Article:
People who purchase custom furniture oftentimes are seeking a personal experience. As one furnituremaker, Steve Holman, so aptly says, “They are buying me as much as they are buying the piece of furniture I make for them.” So when a custom woodworker wins a contest, it becomes one more attribute that says to a potential customer, “Here is a winner.”

There are a variety of competitions open to woodworkers, and different approaches and outcomes for each person who enters a contest. To get a more focused look at what’s involved, CWB interviewed five contest winners about their experiences. (See sidebar below for information about their individual businesses.)

All five have entered and won CWB’s Design Portfolio Awards multiple times, as well as other competitions. Michael Bright also won the “Kitchen of the Year” Award at the 2009 Kitchen/Bath Industry Show in Atlanta, and he has won competitions sponsored by Sub-Zero. Jeff Vaida and I.A. Keer won contests sponsored by the American Society of Interior Designers (ASID). Keer points out that anybody involved with a project can enter an ASID competition, as long as they belong to that organization. Dan Mosheim and Holman have won awards in contests sponsored by the Vermont Wood Manufacturers Association.

Mosheim and Keer also have gained national recognition from print media. Taunton Press and Fine Woodworking collaborated to publish a series of design books, and Mosheim succeeded in getting images chosen for all but the first and the last ones. Keer had an image of his work selected for the cover of Art Calendar as the winner of that magazine’s Crabbie award.

Each of the five answered a list of questions about their
experiences with contests. Below is a compilation of the highlights:

1. Are you ever able to research the judges (to see what they like) to enhance your chances of
winning?

Bright says that he has never researched judges, al- though he says he has been “dumbfounded” on more than one occasion when he learned what they selected. The others expressed similar feelings.

Vaida once was invited to a panel discussion where the judges commented about their selections. He says this process was insightful and useful for future competitions.

In contrast, Keer says that he often Googles the judges to learn about their work and their preferences to gain insight about whether his entry might be of interest to them. “I would not say that research increases my chances of winning, but I do believe it decreases my chances of losing,” he says.

2. What winning projects have brought you the most business and why?
None of the five says that they can directly link winning a contest to getting new business. But they say that such recognition contributes toward developing a critical mass of awareness. As Keer puts it, “Winning awards establishes short-term notoriety and long-term professional and creative credibility.”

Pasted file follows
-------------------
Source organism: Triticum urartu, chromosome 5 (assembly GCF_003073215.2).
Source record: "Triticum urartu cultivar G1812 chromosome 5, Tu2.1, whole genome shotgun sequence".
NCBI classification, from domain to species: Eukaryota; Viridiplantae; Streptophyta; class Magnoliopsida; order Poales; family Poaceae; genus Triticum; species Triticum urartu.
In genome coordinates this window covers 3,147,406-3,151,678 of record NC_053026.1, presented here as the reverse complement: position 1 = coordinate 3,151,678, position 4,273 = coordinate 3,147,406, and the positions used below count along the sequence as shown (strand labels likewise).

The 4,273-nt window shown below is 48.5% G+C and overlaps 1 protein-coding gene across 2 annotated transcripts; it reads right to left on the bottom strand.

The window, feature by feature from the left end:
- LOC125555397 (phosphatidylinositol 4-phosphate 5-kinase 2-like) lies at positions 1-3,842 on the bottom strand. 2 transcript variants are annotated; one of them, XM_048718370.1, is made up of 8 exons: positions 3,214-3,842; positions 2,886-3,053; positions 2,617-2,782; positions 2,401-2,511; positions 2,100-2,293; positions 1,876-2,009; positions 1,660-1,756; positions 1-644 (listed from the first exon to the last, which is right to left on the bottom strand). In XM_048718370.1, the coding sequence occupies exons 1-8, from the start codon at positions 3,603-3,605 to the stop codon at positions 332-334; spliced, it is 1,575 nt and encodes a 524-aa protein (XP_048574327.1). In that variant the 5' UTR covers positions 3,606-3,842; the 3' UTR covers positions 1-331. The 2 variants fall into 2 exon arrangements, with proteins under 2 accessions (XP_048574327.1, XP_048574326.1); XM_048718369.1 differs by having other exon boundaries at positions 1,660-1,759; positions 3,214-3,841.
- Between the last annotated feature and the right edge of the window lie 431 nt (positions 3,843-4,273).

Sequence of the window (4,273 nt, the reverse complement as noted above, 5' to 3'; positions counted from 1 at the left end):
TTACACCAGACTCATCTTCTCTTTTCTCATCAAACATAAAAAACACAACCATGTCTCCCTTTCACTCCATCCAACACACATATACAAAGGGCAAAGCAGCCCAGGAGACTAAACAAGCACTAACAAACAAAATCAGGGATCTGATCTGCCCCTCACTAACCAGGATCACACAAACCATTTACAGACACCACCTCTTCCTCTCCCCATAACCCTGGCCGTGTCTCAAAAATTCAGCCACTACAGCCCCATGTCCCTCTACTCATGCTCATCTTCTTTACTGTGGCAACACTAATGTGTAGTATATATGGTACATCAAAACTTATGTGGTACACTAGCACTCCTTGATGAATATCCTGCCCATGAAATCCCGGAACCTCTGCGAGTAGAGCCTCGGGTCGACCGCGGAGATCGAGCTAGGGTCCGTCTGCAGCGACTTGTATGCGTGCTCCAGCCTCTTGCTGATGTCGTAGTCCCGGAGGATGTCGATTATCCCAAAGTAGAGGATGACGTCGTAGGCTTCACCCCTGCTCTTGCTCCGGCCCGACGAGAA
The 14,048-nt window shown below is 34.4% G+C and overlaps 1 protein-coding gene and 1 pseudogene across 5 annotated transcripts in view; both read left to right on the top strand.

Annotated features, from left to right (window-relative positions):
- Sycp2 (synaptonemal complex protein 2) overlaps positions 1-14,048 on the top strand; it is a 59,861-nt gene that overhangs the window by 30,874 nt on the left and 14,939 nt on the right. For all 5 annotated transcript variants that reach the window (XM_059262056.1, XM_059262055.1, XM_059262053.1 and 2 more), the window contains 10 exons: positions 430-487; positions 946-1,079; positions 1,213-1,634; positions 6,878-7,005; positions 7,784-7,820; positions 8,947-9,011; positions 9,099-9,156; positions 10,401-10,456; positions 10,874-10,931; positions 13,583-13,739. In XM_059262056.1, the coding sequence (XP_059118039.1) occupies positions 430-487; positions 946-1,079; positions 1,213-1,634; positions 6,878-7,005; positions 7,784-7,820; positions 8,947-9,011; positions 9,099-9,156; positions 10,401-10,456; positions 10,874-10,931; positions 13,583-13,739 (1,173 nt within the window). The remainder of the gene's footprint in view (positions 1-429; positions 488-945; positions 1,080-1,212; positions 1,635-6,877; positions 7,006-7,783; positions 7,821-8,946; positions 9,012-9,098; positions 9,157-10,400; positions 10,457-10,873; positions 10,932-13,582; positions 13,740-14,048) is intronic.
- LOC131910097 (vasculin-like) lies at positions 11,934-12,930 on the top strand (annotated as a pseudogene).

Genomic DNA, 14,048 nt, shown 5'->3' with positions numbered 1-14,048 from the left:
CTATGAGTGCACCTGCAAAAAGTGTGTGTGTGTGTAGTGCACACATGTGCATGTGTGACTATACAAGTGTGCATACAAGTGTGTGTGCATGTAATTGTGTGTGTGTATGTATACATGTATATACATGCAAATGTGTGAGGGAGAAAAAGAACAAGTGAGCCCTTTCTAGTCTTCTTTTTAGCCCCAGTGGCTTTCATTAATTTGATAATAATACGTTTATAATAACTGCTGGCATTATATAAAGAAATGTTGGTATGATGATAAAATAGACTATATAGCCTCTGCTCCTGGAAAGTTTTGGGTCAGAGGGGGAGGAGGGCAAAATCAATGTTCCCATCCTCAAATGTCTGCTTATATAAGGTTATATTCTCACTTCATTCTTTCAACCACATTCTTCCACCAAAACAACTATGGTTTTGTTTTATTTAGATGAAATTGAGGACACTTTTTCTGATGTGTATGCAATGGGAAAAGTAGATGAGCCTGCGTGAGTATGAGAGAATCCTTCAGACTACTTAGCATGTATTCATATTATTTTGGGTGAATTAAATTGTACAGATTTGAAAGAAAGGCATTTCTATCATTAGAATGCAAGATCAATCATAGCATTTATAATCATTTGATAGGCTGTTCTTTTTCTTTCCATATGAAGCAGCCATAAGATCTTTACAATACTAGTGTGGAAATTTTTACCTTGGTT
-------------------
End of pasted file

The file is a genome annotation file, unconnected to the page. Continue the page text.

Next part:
3. When you win a contest, how do you use it as a marketing tool?
All five woodworkers post news of an award and images of the winning piece on their Web sites. If appropriate, they include a link to the sponsor’s Web site as well. Additionally, the news is included in a timely e-mail blast to the company’s mailing list. Keer says that sometimes the media will follow up with a story about the award.

4. When was the first time that you entered a contest, and where were you in your career at the time?
There was a wide range of answers from the five woodworkers. Holman says, “just five years ago, after I had been in business for 25 years.” However, Keer says he has been entering contests ever since he graduated from architecture school in 1982. The moral is that it never is too early or too late to compete, and it seems to be worth the effort.

5. Has winning contests come easily, or have you sometimes entered and not won?
All five winners admit that they are no stranger to entering contests and not winning. Nevertheless, most expect to keep entering contests in the near future. The most important criteria for them in deciding whether to enter a contest or not is to have a project that they are excited about and that generates an interesting story — and one that has been photographed well so it will showcase the work.

6. What has been your most successful marketing tool to help you survive the economic downturn?
A common theme expressed in the answer to this question was an ability to be diversified and agile; including having the capability to offer design services and being able and willing to travel outside of one’s own geographic area. Additionally, mention was made of having built a strong client base, which results from being in business for a long time. It is always the customer relationship that counts the most — and winning a contest can enhance that.

 
 


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